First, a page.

... for the Propagation of the Gospel in Foreign parts, organized in London, England, in 1701, aided the colonists in the establishment of free schools, by sending them donations and supplies of bibles and testaments. Christian teachers were employed in these free schools and two of the ...
— The Choctaw Freedmen - and The Story of Oak Hill Industrial Academy • Robert Elliott Flickinger

... dependence are inherent in heredity. But man can control to some extent even the birth of the inferior or unfit classes. This may seem, however, so far in the future that it is idle to discuss it, although, as we shall see, society is undoubtedly taking steps to prevent the propagation of the unfit. In the meantime, however, so long as humanity progresses through natural selection we shall have poverty, to some extent at least, no matter how much industrial and social conditions may be improved. Yet without the control of physical heredity ...
— Sociology and Modern Social Problems • Charles A. Ellwood

... my arrival at this ancient seat of learning, founded and endowed for the perpetuation and propagation of the doctrines of our denomination, I had never entertained the faintest shadow of doubt as to the infallibility of our creed; but now all faith in it vanished like the baseless fabric of a dream. Here at the fountain head of wisdom, from which streams were supposed to flow for the healing ...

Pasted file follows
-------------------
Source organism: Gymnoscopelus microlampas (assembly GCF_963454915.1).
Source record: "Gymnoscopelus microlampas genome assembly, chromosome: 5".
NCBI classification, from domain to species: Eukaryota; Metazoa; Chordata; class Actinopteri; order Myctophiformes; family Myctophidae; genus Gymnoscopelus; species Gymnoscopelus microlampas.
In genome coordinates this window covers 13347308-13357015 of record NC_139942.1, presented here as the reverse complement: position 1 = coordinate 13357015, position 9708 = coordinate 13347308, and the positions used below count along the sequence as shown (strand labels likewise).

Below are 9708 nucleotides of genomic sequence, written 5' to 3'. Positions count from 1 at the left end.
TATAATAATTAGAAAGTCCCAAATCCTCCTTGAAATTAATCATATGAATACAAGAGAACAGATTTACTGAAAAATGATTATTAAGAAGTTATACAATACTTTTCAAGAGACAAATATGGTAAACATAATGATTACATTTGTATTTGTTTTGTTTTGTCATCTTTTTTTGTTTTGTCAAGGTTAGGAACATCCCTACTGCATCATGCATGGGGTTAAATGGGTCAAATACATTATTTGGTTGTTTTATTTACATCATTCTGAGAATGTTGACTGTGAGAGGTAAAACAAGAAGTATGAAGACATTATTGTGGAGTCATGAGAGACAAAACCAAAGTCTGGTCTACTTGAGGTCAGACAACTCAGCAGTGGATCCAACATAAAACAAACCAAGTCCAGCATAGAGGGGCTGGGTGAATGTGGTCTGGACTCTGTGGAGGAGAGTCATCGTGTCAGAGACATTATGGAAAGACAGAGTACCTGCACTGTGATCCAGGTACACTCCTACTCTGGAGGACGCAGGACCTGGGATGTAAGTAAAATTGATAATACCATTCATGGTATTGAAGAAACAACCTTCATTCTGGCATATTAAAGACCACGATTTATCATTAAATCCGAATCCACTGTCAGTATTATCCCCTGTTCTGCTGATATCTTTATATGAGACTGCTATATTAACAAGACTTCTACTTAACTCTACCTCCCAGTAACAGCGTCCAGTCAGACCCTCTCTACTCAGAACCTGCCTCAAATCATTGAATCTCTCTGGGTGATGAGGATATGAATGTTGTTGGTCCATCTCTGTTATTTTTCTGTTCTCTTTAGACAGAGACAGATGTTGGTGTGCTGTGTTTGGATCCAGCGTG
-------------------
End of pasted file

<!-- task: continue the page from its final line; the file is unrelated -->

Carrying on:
— The Gentleman from Everywhere • James Henry Foss

... asceticism, rapidly gaining ground in the Roman Church, pointed out absolute chastity in both sexes as the only praiseworthy condition of life, made marriage only an excusable sin, and recognized in that relationship, merely its use for the propagation of the species. Views so absurd and unnatural could not fail in producing the most evil results. Woman came to be regarded by the church as the origin of all sin, the favorite medium of the temptations of the Devil, the sanctity and happiness ...
— A History of English Prose Fiction • Bayard Tuckerman

... time, when the elements of time and distance are practically eliminated in the propagation of news, and when cheap printing has minimized the difficulties of publishing scientific discoveries, it is difficult to understand the isolated position of the scientific investigation of the ages that preceded ...
— A History of Science, Volume 2(of 5) • Henry Smith Williams